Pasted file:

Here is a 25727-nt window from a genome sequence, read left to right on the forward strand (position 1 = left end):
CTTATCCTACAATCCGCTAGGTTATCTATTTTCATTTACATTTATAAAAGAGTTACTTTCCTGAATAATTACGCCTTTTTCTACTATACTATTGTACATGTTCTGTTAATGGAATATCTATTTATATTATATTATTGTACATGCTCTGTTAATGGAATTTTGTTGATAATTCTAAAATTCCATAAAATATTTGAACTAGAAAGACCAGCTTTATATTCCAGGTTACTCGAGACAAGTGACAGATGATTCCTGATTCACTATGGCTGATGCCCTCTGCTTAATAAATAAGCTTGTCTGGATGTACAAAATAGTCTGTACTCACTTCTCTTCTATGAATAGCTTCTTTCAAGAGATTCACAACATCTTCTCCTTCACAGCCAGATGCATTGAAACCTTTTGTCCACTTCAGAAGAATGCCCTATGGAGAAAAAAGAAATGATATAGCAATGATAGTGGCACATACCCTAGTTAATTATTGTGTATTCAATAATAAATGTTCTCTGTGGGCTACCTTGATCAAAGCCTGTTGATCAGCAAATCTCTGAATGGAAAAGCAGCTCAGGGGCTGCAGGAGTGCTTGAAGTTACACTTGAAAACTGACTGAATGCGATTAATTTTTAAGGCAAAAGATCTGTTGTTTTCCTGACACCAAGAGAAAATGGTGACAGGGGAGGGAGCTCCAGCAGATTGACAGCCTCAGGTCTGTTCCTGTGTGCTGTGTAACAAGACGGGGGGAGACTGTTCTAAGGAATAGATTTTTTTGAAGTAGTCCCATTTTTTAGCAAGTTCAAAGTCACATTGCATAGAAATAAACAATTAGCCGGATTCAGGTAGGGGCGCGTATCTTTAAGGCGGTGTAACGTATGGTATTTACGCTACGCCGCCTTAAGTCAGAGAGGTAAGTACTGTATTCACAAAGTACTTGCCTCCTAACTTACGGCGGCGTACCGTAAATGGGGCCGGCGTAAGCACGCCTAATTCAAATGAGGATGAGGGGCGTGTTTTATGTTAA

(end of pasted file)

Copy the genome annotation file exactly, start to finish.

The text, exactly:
Here is a 25727-nt window from a genome sequence, read left to right on the forward strand (position 1 = left end):
CTTATCCTACAATCCGCTAGGTTATCTATTTTCATTTACATTTATAAAAGAGTTACTTTCCTGAATAATTACGCCTTTTTCTACTATACTATTGTACATGTTCTGTTAATGGAATATCTATTTATATTATATTATTGTACATGCTCTGTTAATGGAATTTTGTTGATAATTCTAAAATTCCATAAAATATTTGAACTAGAAAGACCAGCTTTATATTCCAGGTTACTCGAGACAAGTGACAGATGATTCCTGATTCACTATGGCTGATGCCCTCTGCTTAATAAATAAGCTTGTCTGGATGTACAAAATAGTCTGTACTCACTTCTCTTCTATGAATAGCTTCTTTCAAGAGATTCACAACATCTTCTCCTTCACAGCCAGATGCATTGAAACCTTTTGTCCACTTCAGAAGAATGCCCTATGGAGAAAAAAGAAATGATATAGCAATGATAGTGGCACATACCCTAGTTAATTATTGTGTATTCAATAATAAATGTTCTCTGTGGGCTACCTTGATCAAAGCCTGTTGATCAGCAAATCTCTGAATGGAAAAGCAGCTCAGGGGCTGCAGGAGTGCTTGAAGTTACACTTGAAAACTGACTGAATGCGATTAATTTTTAAGGCAAAAGATCTGTTGTTTTCCTGACACCAAGAGAAAATGGTGACAGGGGAGGGAGCTCCAGCAGATTGACAGCCTCAGGTCTGTTCCTGTGTGCTGTGTAACAAGACGGGGGGAGACTGTTCTAAGGAATAGATTTTTTTGAAGTAGTCCCATTTTTTAGCAAGTTCAAAGTCACATTGCATAGAAATAAACAATTAGCCGGATTCAGGTAGGGGCGCGTATCTTTAAGGCGGTGTAACGTATGGTATTTACGCTACGCCGCCTTAAGTCAGAGAGGTAAGTACTGTATTCACAAAGTACTTGCCTCCTAACTTACGGCGGCGTACCGTAAATGGGGCCGGCGTAAGCACGCCTAATTCAAATGAGGATGAGGGGCGTGTTTTATGTTAA